HOME  >  Browse  >  Photographs  >  Photographic Masterworks  >  (English) An Extraordinary Confederate Photograph and Autograph Album of Dr. R. L. C. White, with his signature dated December 23, 1859 in the first volume

Faces of the Confederacy: 125 salt print photographs

(CIVIL WAR.). (English) An Extraordinary Confederate Photograph and Autograph Album of Dr. R. L. C. White, with his signature dated December 23, 1859 in the first volume

Lebanon, Tennessee, 1859-1862

117 leaves with 125 mounted oval salt prints (approx. 2 ½ x 3 ½ in.) and signatures and inscriptions of 139 fellow Cumberland University students and faculty. Two volumes. Original black and brown roan, gilt-stamped “Autographs,” all edges gilt. Bindings worn and shaken, one board detached. Some fading to photographs, occasional stains, but generally in good condition. Half morocco case.

MORE THAN 100 SOUTHERN BOYS WHO WENT TO WAR. This is a unique photographic record of young men, from across the South, most of whom fought for the Confederacy. The collection comprises 125 rare salt prints made in 1859-1862. All but eight of the men represented in these albums went on to serve in the Confederate military, in a total of 88 units. Four fought for the Union, and four remained neutral. 13 were killed in action, 24 were wounded in action, and 24 became prisoners of war. The men fought in many of the war’s major engagements including Gettysburg, Chickamauga, Shiloh, Chancellorsville, and others. The album is heavily annotated with names, autographs, inscriptions, dates, places, fraternal memberships, and for some, eventual fates.

R. L. C. White (1844-1909) entered Cumberland University at age 16 in 1859. Over the next three years, he assembled in these albums the photographic portraits and/or autographs of 139 fellow Cumberland University students and faculty. In 1862 White enlisted in Company K, 8th Tennessee Cavalry, the “Cedar Snags,” which served as escort to Gen. Nathan Bedford Forrest and later Gen. John B. Hood. Many of those from White’s hometown of Lebanon organized themselves into a militia unit called the Lebanon Greys, later Company H, 7th Tenn., led by Col. Robert Halton. A number of the young men are in the militia uniform of the Lebanon Greys or Wilson Blues. Other classmates went home to join the soldiers of their own states including Texas, Alabama, Mississippi, Arkansas, Missouri, Georgia, and Virginia.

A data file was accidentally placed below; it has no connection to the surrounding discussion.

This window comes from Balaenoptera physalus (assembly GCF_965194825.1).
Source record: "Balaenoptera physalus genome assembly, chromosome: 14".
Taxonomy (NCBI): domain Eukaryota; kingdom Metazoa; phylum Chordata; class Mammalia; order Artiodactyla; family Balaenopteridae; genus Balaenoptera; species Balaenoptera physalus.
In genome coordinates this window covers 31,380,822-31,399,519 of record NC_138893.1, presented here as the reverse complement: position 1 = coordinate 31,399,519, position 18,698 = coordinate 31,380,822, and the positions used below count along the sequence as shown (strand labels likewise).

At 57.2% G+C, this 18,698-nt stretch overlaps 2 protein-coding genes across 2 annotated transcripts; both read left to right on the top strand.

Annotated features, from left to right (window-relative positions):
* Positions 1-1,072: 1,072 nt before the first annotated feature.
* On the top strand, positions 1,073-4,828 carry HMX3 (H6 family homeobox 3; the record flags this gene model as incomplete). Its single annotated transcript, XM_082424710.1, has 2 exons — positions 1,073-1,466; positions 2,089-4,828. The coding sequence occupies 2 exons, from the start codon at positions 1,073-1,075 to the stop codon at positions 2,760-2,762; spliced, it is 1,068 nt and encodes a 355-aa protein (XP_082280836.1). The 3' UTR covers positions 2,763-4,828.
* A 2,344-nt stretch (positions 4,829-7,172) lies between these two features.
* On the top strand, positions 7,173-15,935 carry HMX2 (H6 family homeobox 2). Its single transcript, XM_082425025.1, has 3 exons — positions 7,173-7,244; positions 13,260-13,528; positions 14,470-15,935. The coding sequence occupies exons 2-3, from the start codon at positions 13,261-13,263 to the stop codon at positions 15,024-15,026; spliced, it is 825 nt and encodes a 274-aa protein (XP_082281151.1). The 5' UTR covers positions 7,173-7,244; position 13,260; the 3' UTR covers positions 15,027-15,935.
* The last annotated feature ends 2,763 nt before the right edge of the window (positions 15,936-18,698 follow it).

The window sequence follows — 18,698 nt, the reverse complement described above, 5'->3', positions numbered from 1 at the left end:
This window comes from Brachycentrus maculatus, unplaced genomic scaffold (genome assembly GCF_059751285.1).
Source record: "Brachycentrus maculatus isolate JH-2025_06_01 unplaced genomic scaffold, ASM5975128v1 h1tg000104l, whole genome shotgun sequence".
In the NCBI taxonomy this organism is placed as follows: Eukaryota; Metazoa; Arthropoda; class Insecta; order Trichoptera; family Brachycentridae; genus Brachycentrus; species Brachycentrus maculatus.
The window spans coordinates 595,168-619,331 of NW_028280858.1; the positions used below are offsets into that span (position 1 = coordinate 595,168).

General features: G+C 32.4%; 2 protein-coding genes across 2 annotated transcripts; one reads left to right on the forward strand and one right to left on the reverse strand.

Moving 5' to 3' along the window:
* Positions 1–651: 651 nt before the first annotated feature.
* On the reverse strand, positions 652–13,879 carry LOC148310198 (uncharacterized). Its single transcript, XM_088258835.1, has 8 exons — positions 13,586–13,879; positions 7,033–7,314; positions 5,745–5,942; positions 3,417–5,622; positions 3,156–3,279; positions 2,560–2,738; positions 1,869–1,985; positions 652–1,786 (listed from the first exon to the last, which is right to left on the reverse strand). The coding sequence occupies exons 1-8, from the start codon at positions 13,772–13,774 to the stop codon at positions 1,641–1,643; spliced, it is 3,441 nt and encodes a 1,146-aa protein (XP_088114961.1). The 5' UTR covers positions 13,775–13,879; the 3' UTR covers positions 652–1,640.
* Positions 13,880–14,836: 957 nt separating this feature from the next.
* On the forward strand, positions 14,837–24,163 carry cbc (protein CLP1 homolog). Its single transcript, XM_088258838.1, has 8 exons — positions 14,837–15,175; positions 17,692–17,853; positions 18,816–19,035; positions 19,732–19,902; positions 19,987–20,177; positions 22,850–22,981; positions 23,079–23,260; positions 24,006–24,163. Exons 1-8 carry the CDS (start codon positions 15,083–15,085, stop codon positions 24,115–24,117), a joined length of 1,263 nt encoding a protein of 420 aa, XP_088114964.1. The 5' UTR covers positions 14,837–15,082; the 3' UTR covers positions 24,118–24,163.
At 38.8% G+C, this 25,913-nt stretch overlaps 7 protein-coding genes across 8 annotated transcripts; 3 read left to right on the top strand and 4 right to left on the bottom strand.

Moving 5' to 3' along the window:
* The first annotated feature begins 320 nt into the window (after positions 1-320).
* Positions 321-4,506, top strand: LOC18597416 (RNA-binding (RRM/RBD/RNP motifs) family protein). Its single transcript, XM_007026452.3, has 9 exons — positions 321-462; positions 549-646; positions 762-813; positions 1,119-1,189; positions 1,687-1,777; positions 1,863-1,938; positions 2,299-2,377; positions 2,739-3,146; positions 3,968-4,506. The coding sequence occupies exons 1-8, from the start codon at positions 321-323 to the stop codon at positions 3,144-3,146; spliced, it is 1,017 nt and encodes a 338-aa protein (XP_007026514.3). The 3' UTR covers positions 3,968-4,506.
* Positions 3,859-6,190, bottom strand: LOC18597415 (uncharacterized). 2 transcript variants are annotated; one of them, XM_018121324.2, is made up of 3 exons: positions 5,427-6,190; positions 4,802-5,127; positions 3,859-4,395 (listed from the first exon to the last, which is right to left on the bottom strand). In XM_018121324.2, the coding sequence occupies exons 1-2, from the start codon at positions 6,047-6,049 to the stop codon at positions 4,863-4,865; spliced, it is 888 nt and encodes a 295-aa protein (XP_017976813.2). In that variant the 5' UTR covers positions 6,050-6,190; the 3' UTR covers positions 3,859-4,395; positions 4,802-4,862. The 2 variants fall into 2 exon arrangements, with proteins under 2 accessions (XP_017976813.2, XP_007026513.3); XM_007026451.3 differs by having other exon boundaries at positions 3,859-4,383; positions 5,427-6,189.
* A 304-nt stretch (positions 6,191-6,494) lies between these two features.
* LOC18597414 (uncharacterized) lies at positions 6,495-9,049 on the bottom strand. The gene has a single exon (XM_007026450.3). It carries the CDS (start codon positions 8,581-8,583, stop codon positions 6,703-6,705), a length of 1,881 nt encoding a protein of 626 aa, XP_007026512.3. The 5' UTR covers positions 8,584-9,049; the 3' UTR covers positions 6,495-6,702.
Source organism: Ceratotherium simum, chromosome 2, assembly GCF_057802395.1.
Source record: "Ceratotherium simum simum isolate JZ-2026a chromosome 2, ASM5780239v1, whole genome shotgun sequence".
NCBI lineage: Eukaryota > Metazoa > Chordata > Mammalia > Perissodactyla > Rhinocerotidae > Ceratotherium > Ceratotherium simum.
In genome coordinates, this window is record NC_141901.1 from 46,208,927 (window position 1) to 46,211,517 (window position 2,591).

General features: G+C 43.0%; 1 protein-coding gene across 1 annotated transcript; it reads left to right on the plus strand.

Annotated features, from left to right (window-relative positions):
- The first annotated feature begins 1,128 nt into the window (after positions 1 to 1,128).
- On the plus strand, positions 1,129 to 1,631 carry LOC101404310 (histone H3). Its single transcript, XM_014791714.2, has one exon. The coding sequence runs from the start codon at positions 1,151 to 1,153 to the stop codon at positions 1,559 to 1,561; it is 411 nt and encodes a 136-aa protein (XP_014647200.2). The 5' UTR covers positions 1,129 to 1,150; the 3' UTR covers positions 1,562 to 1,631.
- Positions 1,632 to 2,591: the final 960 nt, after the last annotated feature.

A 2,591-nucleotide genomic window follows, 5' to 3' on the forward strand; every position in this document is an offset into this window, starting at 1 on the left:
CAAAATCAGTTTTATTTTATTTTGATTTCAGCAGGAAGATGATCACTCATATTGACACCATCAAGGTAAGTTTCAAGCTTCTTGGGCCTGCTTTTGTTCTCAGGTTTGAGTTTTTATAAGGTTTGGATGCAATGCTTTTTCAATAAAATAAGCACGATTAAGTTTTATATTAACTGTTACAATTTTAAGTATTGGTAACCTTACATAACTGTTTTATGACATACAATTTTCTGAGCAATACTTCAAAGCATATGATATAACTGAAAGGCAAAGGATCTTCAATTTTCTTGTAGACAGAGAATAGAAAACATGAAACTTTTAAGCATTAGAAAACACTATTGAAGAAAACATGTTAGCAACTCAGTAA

White, who went on to become a physician and a newspaper editor, has annotated these volumes with the units and fates of a number of his Cumberland friends and acquaintances, one-quarter of whom became casualties. This collection was the source for the images in Floyd & Gibson, The Boys Who Went to War from Cumberland University: 1861-1865 (Gettysburg, 2001), which provides biographical sketches of the young men. Among the many noteworthy men and amazing stories represented in these volumes are:

Lt. Gen. A. P. Stewart. A faculty member at Cumberland, Stewart was one of the leading figures in the Army of Tennessee and was Polk’s successor as corps commander during the battle for Atlanta. Stewart was with Johnston when he finally surrendered bringing the war to a close. This may be the earliest extant photograph of Stewart.

Lt. Andrew Willis Gould. Gould famously considered himself dishonored by his commanding officer Nathan Bedford Forrest, who accused him of losing two captured Union guns. In the ensuing confrontation Gould shot Forrest and was fatally stabbed in return.

Sgt. John Ferris. Ferris was nominated for the Confederate Roll of Honor for his actions at the battle of Murfreesboro.

Lt. Elisha Dismukes. Severely wounded at Second Manassas, Dismukes recovered and was wounded again at Gettysburg, where he was captured. After being released in a prisoner exchange, he rejoined his unit yet again at Petersburg before finally surrendering there at war’s end.

Salt print photographs, prized by collectors today, reached their greatest popularity in the late 1850s, when they were eclipsed by albumen photographs. Salt prints of Confederate soldiers are notoriously scarce, and a collection of this size is truly remarkable.

This collection, representing the entire breadth of the Confederacy and set in the context of autograph inscriptions often reflecting the sitters’ youthful ideals and aspirations, is worthy of the finest collections of the history of the Civil War, the South, and photographic history.